- Fostering the idea among “young people” that gambling and sports are a “natural” and “acceptable” combination
In June, Bettman also emphasized ensuring the right in-arena environment for Las Vegas’ franchise.
ESPN reported that Bettman told reporters, “While we know gambling is part of the industry in Las Vegas, we’re not going to make it all that easy for you to pick up a ticket, a gambling ticket, on your way into the arena.”
This could prove challenging: The physical sportsbook at the New York-New York casino sits very close to T-Mobile Arena, where the franchise will play.
Nevada sports betting is also available on bettors’ smartphones anywhere in the state.
It remains unclear what conditions inside the arena, betting-related or otherwise, would constitute the specific environment the league is hoping to achieve.
A little more than just the ‘one percent’
Despite recently signing television contracts with networks like Rogers (Canada) and NBC (United States), the NHL does not enjoy the same level of exposure as leagues like the NFL or NBA. This, as well as other factors, contributes to the NHL being the least bet-on of the four major American sports.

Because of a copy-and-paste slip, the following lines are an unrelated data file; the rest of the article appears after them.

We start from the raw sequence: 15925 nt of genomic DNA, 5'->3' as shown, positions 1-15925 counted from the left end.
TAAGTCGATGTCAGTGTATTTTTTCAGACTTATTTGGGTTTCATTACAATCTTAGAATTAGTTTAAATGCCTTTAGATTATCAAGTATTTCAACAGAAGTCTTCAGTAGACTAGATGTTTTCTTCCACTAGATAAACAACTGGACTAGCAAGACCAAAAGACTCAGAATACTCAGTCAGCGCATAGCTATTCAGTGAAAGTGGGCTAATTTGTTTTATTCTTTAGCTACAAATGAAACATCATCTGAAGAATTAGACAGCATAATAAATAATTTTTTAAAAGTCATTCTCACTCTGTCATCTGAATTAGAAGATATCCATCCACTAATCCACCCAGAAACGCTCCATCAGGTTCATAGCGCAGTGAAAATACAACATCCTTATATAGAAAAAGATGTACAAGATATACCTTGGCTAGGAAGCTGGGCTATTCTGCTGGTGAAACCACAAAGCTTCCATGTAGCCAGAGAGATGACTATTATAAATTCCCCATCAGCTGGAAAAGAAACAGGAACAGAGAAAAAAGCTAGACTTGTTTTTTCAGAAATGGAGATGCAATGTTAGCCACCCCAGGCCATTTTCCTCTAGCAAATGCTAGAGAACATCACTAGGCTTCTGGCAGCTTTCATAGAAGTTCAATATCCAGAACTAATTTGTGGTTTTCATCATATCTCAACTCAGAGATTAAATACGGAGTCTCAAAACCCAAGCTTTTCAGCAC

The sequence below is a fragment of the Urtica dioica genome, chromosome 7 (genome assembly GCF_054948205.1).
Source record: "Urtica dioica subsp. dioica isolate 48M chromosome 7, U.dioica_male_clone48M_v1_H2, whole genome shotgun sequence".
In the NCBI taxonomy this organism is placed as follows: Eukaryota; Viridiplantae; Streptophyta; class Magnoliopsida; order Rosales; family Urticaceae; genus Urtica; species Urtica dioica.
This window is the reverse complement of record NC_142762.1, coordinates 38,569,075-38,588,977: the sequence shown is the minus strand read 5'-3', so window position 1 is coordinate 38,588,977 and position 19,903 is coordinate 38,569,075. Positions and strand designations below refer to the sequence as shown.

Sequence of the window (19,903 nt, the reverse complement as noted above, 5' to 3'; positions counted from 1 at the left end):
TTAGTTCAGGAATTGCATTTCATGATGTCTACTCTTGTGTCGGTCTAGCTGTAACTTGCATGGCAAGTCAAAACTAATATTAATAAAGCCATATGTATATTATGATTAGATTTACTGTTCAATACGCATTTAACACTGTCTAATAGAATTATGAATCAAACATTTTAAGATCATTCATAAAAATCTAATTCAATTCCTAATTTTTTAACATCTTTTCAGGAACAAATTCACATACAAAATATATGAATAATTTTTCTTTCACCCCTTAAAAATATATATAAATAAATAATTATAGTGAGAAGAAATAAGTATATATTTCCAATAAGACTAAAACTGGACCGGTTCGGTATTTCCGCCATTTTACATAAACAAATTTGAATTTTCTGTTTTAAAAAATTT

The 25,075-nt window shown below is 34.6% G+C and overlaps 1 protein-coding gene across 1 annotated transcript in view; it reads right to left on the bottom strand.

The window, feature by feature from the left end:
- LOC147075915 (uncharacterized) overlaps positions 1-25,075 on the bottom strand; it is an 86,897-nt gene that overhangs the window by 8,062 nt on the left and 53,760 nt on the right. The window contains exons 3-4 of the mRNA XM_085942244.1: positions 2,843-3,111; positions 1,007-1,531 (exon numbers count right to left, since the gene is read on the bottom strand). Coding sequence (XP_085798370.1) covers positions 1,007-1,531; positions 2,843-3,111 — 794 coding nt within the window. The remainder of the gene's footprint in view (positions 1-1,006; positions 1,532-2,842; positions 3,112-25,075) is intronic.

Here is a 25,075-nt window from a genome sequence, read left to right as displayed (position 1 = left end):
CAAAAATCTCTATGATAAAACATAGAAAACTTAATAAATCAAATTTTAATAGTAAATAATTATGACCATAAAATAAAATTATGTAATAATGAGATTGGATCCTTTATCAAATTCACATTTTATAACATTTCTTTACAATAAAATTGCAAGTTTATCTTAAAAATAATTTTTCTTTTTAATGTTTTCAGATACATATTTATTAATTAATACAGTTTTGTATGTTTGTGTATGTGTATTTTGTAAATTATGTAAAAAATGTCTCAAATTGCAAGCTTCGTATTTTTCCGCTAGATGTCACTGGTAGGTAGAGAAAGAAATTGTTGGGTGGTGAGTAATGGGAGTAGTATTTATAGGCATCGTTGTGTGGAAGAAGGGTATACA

Regardless, it would appear NHL betting constitutes around $100 million dollars more of Vegas sportsbooks’ handle than what Bettman alleged.
Nevada Gaming Commission data illustrates that over the 12-month period ending in April 2016, the last month of the NHL regular season, approximately $1.8 billion was bet on football, $1.4 billion bet on basketball, $931 million bet on baseball, $306 million bet on horse racing, and $336 million bet on “other” sports.
Thus, hockey’s annual handle would need to be around $48 million, or just 14 percent, of the $336 million handle on “other” wagers to constitute one percent of books’ total handle. This appears unlikely.
Several sportsbook directors that LSR spoke with said NHL games account for 3 to 4 percent of their annual handle.
The ESPN report from June also cited several Las Vegas sportsbook directors who estimated NHL betting constituted up to 5 percent of their books’ handle.